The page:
On a lazy December 30th Sunday afternoon, I flipped on the television, on which the previous evening I had left the History Channel (they were then doing a military analysis of the Bible, which was at once interesting and uninfuriating).
This time the tubes warmed to display a replay of Clear and Present Danger, the film based upon the Tom Clancy novel. Co-hosting the rerun were the Channel's in-house liberal historian, Steve Gillon, and guest liberal political commentator Neal Gabler (though of course neither was identified in any sort of ideological way).
The movie's storyline, in brief, is of a fictional Presidential Administration that cuts off all assistance to American soldiers involved in anti-drug efforts in Columbia and leaves them to be slaughtered.
They do so as a part of a deal cut with the second-in-command Columbian bad guy, in exchange for his handing over his boss, reducing by half the amount of cocaine brought into the United States and arranging periodic big time arrests for Administration public relations purposes.
Harrison Ford's Jack Ryan gets to the bottom of it and at the film's close begins his blockbuster testimony before Congress. After which we are sure a great many members of the fictitious Administration, including the President, would be soon thereafter frog-marched in shackles out of the White House -- as they were shown throughout the film to be clearly guilty.
By contrast, the Iran-Contra affair occurred, in actuality and not on a Hollywood lot, during the Ronald Reagan Administration. In which outmoded and outdated weapons were sold to Iran, with the proceeds therefrom going to fund Contra rebels fighting the Communist Sandinistas in Nicaragua.
‘Twas at the time a titanic scandal, at least according to Congressional Democrats and the media. But after seven years of thorough, partisan investigation, Independent Counsel Lawrence Walsh ended up with a grand total of zero (0) upheld convictions. Meaning try as he might, Walsh could not prove any actual wrongdoing was committed by anyone.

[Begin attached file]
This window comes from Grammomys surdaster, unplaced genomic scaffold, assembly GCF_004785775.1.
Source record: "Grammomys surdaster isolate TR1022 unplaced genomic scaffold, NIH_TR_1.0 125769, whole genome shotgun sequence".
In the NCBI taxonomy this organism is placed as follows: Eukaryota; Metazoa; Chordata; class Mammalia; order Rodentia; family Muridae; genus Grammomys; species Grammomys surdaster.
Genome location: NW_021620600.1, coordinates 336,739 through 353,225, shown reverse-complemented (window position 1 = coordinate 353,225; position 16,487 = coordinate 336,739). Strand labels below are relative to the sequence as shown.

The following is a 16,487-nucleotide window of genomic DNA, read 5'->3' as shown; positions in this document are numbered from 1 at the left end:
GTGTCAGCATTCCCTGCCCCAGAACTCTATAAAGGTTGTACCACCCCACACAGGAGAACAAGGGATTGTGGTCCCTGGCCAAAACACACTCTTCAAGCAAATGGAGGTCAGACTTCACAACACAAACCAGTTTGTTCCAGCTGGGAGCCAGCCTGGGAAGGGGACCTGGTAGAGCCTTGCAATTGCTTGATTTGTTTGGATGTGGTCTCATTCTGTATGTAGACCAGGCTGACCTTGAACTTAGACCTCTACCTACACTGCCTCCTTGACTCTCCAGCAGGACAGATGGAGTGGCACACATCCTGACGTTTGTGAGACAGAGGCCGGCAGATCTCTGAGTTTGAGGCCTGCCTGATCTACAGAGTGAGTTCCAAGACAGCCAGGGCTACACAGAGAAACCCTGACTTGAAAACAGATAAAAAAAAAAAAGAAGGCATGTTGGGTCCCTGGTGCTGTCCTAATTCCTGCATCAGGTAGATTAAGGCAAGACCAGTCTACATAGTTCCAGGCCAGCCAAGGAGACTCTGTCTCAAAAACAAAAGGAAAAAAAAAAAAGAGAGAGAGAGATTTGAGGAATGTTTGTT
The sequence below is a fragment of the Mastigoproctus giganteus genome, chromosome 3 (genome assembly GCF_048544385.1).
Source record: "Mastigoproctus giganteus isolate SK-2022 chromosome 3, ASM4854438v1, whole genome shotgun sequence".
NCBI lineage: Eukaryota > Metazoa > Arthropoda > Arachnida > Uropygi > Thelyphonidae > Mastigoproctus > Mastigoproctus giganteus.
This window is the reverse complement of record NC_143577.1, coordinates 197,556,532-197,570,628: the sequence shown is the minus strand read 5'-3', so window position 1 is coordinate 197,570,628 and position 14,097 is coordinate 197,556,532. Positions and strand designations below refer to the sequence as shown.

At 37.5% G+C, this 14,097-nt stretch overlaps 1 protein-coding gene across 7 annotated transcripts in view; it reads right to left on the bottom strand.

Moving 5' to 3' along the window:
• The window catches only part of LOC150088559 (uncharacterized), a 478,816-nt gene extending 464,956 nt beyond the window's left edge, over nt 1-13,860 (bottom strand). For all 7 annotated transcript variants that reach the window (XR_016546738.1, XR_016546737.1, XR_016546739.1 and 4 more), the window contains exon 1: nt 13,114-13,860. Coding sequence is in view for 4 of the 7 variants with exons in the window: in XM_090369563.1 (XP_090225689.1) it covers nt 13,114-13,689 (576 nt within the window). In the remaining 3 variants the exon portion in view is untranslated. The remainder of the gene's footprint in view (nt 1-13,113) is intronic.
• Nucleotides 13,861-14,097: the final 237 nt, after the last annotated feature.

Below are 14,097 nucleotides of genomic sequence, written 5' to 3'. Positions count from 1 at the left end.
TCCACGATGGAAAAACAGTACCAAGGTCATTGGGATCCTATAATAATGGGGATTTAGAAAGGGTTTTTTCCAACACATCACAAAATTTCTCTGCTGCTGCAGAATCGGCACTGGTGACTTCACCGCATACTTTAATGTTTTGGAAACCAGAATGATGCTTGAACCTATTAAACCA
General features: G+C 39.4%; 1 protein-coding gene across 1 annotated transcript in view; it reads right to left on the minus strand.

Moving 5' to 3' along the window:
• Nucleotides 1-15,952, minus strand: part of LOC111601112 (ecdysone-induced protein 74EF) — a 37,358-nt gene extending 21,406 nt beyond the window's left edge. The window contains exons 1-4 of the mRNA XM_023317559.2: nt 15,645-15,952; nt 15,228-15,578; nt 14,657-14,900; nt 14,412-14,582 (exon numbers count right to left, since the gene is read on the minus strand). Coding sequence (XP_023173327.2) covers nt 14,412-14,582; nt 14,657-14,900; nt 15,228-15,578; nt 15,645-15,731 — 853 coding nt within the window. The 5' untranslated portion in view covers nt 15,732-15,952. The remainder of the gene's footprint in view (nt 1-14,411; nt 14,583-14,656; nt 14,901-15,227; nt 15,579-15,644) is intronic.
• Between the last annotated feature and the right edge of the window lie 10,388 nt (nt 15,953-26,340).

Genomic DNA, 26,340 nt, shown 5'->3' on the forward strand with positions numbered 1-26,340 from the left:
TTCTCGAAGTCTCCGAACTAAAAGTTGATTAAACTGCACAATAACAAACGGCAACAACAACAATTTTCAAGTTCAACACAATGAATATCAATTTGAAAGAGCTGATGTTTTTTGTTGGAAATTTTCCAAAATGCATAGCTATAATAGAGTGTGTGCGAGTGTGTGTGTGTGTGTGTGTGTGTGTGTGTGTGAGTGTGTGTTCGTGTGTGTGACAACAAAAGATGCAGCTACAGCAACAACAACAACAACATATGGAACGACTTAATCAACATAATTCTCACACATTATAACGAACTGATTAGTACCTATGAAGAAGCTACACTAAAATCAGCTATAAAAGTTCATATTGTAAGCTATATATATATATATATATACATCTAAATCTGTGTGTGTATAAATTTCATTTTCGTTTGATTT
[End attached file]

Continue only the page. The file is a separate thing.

Clear and Present Danger and Iran-Contra are eerily reminiscent of one another, no? Of course not; any attempt at correlation between the two is patently absurd. The closest one can get is with the soldiers and their funding -- however, in the movie, the Administration cut off all coin to the good guys, while in Reality the Reagan Administration went out of its way to ensure that the good guys received it.
As we said, absurd. Unless you are the in-house liberal historian and a guest liberal political commentator on the History Channel. In which case you spend a great deal of your in between scenes time drawing just such a comparison, and even connecting characters in the fictional film to members of the real life Reagan Administration.
Knowing very well both the movie and the facts and mythology of Iran-Contra, I can irrefutably say that the Dynamic Duo's assessment was breathtakingly ridiculous. But it was, unfortunately, emblematic of and par for the History Channel course.
The film was released in 1994, the book published in 1989. These two clowns, playing on camera at being historians, are so thoroughly ensconced in a modern, post Michael Moore-Al Gore mindset that they forget that once upon a time movies were made and books were written for purely fictional and entertainment purposes.
Which is why it was so painful to watch these two practice such excruciatingly advanced intellectual yoga in an attempt to contort Tom Clancy's plot to meet theirs -- he meant for no such thing to be done.
And even if Clancy was thinking of Iran Contra when he put pen to paper, his story telling skill is far more distinguished than that of these two, so it at least made for interesting reading and viewing.
It can be said that Clancy is SO good, it never occurs to (nearly) anyone that it was a comparison he meant for us to draw.
The same can not be said of what the Channel's Frick and Frack offered up while they were repeatedly interrupting Clancy's tale.
As Ronald Reagan (actually) said, it is not that liberals do not know anything, it is that they know so many things that are not so. The only thing worse than not being taught history -- in our government schools, it was dropped long ago in favor of "Social Studies" -- is being taught fictional facts disguised as history.
For it is far better -- and far less hazardous -- to know you know nothing than to think you know something when you do not. One of the world's great annoyances is someone who spouts falsity with authority. One of its great dangers is when these people are put in positions of power, where their ignorance can influence others.
Being on television, under the guise of being THE "History" Channel, is just such a position of import.